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My presentation to IPENZ Transport Conference, Auckland 2016

How to explain Civic Hacking to a transport engineer

I have it on good authority that the average transport engineering conference is, … well, … fairly average. When I was first contacted by one of the IPENZ Transportation Group’s conference organisers (and former work colleague who shall remain nameless), he confessed that there were only so many presentations on roads and bridges that one could stand over two days of conferencing. My brief, should I choose to accept it, was to show transport engineers how the world is changing using shock and awe …

Hacking defined

I have spent a lot of time explaining the concept of ‘hacking’ to people who have only heard the term used in relation to dubious practices on the internet. But then again, a large part of my job is to explain technical things to non-technical people. I know from experience that a great strategy for doing this is to form a common language through analogy. I pondered what might be a suitable analogy for describing ‘hacking’ to people who spend a large amount of their time looking at vehicles, and came up with this:

Hot rodding is the automotive equivalent of hacking

Maybe it was because my dad was a hot rodder when he was young, but I am a total fan of grungy functional things that exude personality, rather than the more civilised precision things that look too pretty to be messed with! Which is an interesting insight in itself — things often need to be a little worn out or broken before people have the urge to mess with them.

The 3 forms of Civic Hacking

In the civic hacking scene, there are basically three forms of hacking — software hacks, hardware hacks, and non-tech hacks. Software hackers are kind of like custom car painters — they totally transform the look and feel of the vehicle, making people want to spend time cruising the streets showing off!

Hardware hackers are the equivalent of the grease monkeys that get down and dirty to turn their machines into white knuckled rides to adrenalin heaven.

Then there are the non-tech folks. They are the ‘makers’ who can re-imagine and transform ordinary household objects into manifestations of problem solving genius. Want to turn a bicycle into a sailboat? These are the people to do it.

Traffic engineering hacks

Hacking is actually something that has been done by traffic engineers for decades — it’s just not a term that they use. Long before the concrete for new roads, kerbs, and traffic islands is poured, temporary traffic management features are put in place to test driver behaviour. It also helps to know whether those large emergency service vehicles can negotiate the carriageway before the barriers are installed. In the same way that engineers experiment with new layouts, hacking is all about doing things lean.

Lean traffic management as executed by a citizen ‘engineer’ in Northland, NZ

Inside the hacker ethos

As I looked at the types of things that underpin the hackathon scene, there are a few things that jump out at me that could be described as a hacker’s ethos.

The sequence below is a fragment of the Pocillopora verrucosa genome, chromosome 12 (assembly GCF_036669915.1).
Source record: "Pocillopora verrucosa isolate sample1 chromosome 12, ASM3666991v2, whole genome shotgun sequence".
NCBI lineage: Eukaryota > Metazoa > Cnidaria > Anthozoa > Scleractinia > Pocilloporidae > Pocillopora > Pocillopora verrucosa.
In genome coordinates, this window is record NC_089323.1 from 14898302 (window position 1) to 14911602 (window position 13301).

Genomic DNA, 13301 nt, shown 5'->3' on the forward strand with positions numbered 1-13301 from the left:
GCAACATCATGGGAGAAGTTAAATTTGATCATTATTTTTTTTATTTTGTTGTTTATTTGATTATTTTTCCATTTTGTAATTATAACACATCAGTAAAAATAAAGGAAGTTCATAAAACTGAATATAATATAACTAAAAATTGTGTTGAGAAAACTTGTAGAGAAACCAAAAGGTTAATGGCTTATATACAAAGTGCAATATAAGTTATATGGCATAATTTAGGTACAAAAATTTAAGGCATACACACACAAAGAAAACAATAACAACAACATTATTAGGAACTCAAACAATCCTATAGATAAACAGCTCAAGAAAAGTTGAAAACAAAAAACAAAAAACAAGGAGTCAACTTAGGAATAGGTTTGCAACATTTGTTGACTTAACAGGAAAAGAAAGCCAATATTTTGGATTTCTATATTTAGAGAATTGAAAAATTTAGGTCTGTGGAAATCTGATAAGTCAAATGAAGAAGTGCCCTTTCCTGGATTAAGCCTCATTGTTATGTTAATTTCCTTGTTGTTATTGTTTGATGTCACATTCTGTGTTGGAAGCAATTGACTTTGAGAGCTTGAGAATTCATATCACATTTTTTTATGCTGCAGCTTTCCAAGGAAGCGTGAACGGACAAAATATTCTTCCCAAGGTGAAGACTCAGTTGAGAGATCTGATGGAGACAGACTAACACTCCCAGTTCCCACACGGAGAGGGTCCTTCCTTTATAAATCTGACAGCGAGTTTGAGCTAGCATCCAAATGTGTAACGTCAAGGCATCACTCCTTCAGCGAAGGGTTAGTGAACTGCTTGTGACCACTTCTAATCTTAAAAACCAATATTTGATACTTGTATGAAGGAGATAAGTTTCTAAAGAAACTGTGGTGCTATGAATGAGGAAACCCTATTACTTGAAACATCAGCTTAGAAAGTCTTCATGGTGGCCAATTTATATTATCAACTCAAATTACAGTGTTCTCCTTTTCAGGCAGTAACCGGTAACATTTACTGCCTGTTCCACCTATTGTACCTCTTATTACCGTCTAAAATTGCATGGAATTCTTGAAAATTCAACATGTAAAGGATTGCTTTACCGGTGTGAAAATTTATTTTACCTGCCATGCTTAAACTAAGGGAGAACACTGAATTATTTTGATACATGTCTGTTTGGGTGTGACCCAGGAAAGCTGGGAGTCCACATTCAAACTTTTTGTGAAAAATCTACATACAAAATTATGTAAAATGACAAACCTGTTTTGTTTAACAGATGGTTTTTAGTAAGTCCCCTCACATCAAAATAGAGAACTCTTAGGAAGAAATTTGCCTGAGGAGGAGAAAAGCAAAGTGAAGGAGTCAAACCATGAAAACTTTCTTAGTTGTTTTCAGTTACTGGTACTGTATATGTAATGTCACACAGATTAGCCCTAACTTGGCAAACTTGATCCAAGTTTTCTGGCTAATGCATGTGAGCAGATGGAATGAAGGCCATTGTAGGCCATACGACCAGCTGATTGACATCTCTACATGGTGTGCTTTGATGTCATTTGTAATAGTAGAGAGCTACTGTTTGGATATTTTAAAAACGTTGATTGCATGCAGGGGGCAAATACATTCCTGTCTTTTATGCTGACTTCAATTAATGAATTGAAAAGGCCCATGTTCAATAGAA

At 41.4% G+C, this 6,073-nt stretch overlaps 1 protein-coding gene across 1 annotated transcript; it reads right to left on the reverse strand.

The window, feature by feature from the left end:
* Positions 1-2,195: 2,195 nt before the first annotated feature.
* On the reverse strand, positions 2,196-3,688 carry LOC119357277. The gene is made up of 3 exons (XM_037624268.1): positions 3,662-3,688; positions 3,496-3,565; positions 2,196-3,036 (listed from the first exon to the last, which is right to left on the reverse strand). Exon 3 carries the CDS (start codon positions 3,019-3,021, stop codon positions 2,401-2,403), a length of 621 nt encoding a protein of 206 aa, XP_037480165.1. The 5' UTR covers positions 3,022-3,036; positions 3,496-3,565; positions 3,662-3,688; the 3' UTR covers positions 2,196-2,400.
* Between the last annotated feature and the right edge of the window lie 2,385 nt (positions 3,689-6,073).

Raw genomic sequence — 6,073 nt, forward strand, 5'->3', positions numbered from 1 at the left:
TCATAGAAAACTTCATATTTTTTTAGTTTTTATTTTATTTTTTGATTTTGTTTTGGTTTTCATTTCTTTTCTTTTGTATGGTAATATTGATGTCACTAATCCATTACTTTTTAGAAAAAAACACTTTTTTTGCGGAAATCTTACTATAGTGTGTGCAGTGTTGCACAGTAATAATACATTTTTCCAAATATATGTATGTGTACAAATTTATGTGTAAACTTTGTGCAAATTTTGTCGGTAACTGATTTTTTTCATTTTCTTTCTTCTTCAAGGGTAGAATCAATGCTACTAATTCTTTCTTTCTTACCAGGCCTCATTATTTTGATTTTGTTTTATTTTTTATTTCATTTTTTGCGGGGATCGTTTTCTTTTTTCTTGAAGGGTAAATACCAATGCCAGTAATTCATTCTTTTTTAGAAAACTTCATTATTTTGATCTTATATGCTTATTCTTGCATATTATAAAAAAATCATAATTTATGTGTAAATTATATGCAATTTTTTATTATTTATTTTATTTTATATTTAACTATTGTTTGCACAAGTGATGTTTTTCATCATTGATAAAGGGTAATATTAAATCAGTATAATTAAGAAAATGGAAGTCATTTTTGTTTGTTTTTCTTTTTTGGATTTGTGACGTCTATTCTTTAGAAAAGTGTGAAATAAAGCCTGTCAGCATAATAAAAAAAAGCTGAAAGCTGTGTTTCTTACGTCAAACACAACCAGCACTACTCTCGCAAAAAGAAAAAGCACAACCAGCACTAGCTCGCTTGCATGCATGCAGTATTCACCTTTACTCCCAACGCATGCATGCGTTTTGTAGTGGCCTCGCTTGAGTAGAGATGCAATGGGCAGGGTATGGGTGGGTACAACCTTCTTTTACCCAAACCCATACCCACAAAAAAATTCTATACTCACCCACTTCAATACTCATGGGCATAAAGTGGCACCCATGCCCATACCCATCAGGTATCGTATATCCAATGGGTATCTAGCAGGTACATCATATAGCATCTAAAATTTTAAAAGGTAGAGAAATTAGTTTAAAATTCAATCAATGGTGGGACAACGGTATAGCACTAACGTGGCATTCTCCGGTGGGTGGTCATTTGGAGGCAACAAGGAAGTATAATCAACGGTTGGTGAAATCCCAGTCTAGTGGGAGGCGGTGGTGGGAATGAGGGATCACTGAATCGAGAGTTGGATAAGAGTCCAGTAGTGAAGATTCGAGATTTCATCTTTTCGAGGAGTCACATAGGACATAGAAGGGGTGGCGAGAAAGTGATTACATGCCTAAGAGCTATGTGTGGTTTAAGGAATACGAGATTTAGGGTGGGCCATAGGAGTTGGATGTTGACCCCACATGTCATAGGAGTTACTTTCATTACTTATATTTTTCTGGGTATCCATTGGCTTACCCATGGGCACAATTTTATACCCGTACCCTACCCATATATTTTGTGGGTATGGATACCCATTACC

The hacker ethos: User centered problem solving with a design methodology focused on showing not telling!

The people who participate in hackathons tend to be those that love to solve problems from a first person perspective, with a focus on getting shit done. These tend to be similar to those in the service design and ‘startup’ scene as well, which all tend to adopt a user centered design (lean) approach to solving problems.

This ethos translates into 5 principles typically held by the civic hacking community:

Collaboration | Communication | Openness | Interoperability | User-Centered

What they look like in practice

The software hacking scene tends to consist of hackathons and online communities that create new tools, optimise systems, minimise waste, and use data through APIs. Hardware hacks use sensors to create data, and create interventions through hardware devices that contribute to the internet of things, or through the use of 3D printing technology. In the civic context, non-tech hackers are often found in maker spaces, or on the street in the form of placemakers or tactical urbanists that set up urban labs or refineries to conduct real world tests to measure community impacts.

Enablers of hacking

Hacking is not new. In fact at it’s most elemental form, finding creative solutions to tricky problems is something that humans have done for ever. But there are some things that have enabled hacking as a ‘movement’ to gain momentum over recent years.

Technology | Communication | Collaboration | Empowerment

Each of these factors are probably more accurately described as ‘states’ or ways of looking at and interacting with the world in which we live. Because they are not ‘things’ that can be taken away, it is safe to say that ‘hacking’ is here to stay.

Why it’s effective

Hacking is very effective way of solving problems. Why? Because it’s fast, it’s affordable, and it creates tangible solutions. In the same way that hot rods still attract stares and sideways glances from passers by, hacking has a tendency to show up the establishment by drawing attention to things that would otherwise be taken for granted. There is nothing like a bit of public shaming to make an impact!

You won’t beat them

My take home message for the transport engineers is simple. Hacking is a thing, and they are setting about changing the world whether you like it or not. The best thing to do in this situation is of course to join them. Who’s up for a custom paint job?



Our sandpit, wherein we document our prototypes, experiments, projects and other shiny things. We are syntropics.nz and fluid-industries.co.nz. Check out what we're reading: flipboard.com/@NickWilliam454b and flipboard.com/@aimeewhitcroft

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